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Rockin’ on with memories


Rockin’ on with memories

Ashley Robinson is still dining out on a story that gave him just two degrees of separation from the late great music artist Joe Cocker.

My dear wife (or ‘Old Mate’, as many people know her) has discovered that her TV is a smart TV: that is, a lot smarter than the two people, the kelpie- cross dog, the turtle and the squadron of birds that live at our place.

At any given time when I come home, she will be watching Queen, Eagles and Live Aid concerts on YouTube, marvelling at how old they look now compared to way back when. Then of course there are the music stars who have passed away, which is plenty when you get to our age.

One thing she is grateful for is that the late great Freddy Mercury, who bravely fought Aids to the end, will always remain “forever young” to her.

Ageing rock artists are aplenty. An exception, though, is the Rolling Stones’ Keith Richards who is about to turn 80. He did his ageing early as he looked 80 when he was 40. Now, he looks pretty good for his age, which is a phenomenon as he has hammered himself for decades.

Another favourite of hers is the late Joe Cocker, who didn’t age very well at all, but was an awesome artist. Joe and I had something in common: back in the early ’90s, I was heavily involved in the touring band business and Old Mate and I got invited to see Joe Cocker at the Gold Coast’s Fisherman’s Wharf by a booking agent. I was told it was a VIP area, so we were excited until we got there and found out there were about 400 other VIPs.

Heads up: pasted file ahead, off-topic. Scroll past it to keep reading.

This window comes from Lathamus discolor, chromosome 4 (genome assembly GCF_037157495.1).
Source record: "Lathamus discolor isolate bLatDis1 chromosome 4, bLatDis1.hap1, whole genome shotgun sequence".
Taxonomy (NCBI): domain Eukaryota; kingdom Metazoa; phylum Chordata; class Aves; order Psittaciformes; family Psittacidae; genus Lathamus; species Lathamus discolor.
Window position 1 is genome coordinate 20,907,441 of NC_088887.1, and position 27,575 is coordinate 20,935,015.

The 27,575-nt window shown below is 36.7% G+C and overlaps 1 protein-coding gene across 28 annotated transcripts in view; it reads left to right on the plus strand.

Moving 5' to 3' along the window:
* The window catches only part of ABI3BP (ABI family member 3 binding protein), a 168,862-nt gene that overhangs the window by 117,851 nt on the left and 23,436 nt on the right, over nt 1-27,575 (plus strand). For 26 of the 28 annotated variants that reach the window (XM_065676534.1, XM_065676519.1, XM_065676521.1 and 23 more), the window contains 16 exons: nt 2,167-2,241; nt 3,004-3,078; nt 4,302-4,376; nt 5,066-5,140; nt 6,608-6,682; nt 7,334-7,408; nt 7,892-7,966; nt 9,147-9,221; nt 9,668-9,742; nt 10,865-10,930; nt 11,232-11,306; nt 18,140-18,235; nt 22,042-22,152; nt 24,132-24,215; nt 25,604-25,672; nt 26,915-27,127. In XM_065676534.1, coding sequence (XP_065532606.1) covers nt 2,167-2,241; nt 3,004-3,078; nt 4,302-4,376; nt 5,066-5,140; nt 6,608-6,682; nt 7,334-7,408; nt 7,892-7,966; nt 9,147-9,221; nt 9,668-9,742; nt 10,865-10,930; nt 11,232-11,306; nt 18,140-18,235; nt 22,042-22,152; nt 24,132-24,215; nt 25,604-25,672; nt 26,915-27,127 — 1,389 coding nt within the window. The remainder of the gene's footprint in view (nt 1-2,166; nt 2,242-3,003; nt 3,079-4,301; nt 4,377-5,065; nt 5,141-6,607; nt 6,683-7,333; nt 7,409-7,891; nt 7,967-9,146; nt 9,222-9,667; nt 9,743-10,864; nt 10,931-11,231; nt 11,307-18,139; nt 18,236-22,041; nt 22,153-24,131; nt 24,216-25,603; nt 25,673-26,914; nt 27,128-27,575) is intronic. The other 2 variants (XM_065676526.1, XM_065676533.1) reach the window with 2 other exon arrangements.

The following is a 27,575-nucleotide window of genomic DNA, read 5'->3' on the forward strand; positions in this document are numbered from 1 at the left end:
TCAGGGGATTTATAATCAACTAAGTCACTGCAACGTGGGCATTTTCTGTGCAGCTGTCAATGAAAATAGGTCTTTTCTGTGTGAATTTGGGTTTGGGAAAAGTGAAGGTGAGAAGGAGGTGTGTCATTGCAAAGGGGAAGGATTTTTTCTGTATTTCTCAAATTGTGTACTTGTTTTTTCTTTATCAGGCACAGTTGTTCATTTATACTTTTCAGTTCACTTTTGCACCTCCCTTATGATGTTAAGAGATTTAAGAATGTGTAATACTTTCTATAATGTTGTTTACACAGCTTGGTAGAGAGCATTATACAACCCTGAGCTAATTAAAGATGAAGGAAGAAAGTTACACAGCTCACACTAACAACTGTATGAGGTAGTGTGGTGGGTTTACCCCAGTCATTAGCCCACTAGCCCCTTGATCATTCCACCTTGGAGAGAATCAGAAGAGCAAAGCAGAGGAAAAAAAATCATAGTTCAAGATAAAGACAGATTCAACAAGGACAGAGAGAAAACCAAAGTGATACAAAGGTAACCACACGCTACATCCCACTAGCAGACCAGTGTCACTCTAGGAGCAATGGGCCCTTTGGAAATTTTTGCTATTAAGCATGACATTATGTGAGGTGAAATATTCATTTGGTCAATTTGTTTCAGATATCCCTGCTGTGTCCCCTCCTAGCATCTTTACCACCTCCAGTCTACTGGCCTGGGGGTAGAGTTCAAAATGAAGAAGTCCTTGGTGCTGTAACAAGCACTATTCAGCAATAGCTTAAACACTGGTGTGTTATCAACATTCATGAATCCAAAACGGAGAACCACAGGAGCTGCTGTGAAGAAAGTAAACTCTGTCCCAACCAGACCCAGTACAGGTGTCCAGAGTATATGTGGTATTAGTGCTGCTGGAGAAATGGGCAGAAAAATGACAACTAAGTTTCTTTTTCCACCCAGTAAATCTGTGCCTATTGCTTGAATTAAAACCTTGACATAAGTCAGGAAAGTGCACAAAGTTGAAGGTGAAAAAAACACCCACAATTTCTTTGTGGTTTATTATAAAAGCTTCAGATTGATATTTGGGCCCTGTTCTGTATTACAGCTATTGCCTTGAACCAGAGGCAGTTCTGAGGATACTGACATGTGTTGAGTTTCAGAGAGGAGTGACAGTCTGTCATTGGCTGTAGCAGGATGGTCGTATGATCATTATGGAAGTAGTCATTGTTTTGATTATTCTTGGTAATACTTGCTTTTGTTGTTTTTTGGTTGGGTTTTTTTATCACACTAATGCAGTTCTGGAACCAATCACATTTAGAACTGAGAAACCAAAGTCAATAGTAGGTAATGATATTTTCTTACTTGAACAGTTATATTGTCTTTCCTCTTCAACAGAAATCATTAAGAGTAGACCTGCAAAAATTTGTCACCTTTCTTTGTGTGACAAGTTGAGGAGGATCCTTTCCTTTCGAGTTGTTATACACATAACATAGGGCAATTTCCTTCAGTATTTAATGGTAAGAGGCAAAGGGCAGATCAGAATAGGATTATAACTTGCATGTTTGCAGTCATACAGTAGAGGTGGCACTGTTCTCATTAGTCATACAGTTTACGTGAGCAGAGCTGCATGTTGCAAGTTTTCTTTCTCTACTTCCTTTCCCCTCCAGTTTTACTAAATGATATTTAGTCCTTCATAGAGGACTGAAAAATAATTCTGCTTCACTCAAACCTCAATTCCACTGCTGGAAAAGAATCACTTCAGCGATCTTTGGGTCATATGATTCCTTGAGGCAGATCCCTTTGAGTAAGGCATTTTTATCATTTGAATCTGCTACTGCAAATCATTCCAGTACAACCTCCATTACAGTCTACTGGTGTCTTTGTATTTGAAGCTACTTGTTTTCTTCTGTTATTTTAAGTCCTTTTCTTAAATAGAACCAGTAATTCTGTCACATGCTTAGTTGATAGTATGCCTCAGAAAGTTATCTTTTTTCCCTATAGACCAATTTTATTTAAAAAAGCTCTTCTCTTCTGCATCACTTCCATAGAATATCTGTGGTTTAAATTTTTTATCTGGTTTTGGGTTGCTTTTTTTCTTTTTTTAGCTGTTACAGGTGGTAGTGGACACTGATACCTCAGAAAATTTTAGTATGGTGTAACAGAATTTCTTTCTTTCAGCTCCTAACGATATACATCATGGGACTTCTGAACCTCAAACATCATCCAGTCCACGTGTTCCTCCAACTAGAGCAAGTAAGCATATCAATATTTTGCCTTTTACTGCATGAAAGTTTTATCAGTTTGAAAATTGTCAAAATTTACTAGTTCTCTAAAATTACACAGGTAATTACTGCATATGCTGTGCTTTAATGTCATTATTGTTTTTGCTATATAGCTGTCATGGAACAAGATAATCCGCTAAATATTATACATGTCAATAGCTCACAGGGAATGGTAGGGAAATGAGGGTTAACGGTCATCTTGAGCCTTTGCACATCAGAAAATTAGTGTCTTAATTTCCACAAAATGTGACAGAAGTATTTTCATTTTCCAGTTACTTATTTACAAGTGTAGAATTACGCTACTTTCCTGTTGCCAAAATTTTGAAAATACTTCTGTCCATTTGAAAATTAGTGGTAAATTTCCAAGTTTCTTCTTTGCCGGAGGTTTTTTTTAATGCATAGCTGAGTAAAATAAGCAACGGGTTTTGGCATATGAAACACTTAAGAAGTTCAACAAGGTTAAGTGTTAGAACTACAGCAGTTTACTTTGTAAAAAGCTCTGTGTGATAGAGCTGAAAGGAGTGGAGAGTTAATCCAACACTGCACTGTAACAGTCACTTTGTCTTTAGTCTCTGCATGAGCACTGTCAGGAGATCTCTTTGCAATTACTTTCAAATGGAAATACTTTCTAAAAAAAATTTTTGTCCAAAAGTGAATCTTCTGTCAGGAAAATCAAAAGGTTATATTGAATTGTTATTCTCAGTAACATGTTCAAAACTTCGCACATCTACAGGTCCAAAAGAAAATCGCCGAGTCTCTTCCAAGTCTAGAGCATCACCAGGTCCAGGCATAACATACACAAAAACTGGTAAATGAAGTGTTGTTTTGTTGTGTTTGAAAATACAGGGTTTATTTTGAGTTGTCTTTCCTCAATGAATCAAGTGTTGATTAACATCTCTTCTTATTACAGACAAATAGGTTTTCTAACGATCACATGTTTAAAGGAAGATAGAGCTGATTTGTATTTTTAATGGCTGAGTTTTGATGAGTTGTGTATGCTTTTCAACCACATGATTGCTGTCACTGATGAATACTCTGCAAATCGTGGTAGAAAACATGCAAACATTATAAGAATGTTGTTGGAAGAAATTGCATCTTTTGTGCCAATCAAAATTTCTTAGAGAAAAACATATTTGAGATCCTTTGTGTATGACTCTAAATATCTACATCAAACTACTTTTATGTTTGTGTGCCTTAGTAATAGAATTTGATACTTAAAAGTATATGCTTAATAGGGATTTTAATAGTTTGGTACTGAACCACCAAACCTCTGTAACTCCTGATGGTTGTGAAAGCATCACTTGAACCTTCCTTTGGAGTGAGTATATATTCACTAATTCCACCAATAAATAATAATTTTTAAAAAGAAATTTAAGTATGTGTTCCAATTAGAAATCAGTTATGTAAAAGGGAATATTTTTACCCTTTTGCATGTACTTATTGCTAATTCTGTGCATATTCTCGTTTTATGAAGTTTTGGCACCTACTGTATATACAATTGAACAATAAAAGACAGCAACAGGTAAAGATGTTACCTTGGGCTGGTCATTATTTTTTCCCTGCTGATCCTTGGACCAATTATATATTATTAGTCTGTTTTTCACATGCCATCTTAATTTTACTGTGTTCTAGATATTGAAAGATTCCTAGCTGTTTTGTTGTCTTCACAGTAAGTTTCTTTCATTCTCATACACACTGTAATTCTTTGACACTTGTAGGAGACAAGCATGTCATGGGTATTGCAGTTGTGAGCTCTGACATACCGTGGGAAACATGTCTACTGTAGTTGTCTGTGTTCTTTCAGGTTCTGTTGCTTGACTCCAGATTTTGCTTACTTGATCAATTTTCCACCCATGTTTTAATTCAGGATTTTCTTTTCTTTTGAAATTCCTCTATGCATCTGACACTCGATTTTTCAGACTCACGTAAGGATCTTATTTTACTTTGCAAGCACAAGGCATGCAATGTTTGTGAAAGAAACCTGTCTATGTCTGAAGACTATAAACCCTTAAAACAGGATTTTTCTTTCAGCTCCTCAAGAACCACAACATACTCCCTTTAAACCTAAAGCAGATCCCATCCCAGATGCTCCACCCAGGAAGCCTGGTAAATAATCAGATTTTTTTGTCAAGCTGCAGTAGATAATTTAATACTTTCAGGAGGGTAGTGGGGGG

So Joe comes on in his black T-shirt and we could hear him but couldn’t really see him. So I had a whinge, which I am an expert at. After a bit of to-ing and fro-ing, we ended up in a room right near the stage with the roadies and Joe’s family.

We had been firmly told not to talk to anyone. About four songs in, Joe’s family members, who were next to us, all got up and left. Shortly after that, seafood, beer and wine all came out to our table. That was puzzling, but we were happy recipients. One waiter said to me, ‘You must be so proud’. I asked, ‘Of what?’, as I inhaled a lobster. ‘Your brother Joe’ came the reply. Then the penny dropped.

I didn’t see any reason to correct him.

Yes, I was proud of Joe, and She Came In Through the Bathroom Window has a whole other meaning to me and Old Mate.


Ashley Robinson is the manager of Alex Surf Club and the chairman of the Sunshine Coast Falcons.

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